Abstract: “Developing a code optimizer is challenging, especially for new, idiosyncratic ISAs. Superoptimization can, in principle, discover machine-specific optimizations automatically by searching the space of all instruction sequences. If we can increase the size of code fragments a superoptimizer can optimize, we will be able to discover more optimizations.
We develop LENS, a search algorithm that increases the size of code a superoptimizer can synthesize by rapidly pruning away invalid candidate programs. Pruning is achieved by selectively refining the abstraction under which candidates are considered equivalent, only in the promising part of the candidate space. LENS also uses a bidirectional search strategy to prune the candidate space from both forward and backward directions. These pruning strategies allow LENS to solve twice as many benchmarks as existing enumerative search algorithms, while LENS is about 11-times faster. Additionally, we increase the effective size of the superoptimized fragments by relaxing the correctness condition using contexts (surrounding code).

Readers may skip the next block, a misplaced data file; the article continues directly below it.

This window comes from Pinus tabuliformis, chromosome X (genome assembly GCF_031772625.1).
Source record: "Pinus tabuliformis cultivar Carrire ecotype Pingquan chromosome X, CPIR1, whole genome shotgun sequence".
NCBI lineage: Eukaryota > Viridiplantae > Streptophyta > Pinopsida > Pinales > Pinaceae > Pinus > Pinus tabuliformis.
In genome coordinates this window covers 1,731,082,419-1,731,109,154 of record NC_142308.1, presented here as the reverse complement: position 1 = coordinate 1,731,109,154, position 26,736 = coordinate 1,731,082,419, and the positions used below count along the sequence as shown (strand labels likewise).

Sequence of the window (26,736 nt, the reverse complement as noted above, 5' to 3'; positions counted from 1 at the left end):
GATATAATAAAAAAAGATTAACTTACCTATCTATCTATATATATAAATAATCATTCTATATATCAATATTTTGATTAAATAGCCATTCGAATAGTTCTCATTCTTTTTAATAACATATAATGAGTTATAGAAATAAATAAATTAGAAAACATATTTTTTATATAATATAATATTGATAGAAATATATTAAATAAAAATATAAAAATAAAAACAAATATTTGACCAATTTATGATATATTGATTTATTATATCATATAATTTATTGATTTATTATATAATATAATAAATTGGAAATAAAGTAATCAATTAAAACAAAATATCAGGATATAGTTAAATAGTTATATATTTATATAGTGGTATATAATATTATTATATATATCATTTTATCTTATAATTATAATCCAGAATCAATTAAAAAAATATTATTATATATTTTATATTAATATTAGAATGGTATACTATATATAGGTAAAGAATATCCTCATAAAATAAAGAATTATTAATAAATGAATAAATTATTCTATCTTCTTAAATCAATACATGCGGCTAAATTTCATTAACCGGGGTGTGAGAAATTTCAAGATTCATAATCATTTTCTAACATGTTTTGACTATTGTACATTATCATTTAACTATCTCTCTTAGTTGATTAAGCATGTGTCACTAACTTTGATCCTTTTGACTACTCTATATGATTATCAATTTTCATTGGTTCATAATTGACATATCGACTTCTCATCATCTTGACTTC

Finally, we combine LENS with complementary search techniques into a cooperative superoptimizer, which exploits the stochastic search to make random jumps in a large candidate space, and a symbolic (SAT-solver-based) search to synthesize arbitrary constants. While existing superoptimizers consistently solve 9–16 out of 32 benchmarks, the cooperative superoptimizer solves 29 benchmarks. It can synthesize code fragments that are up to 82% faster than code generated by gcc -O3 from WiBench and MiBench.”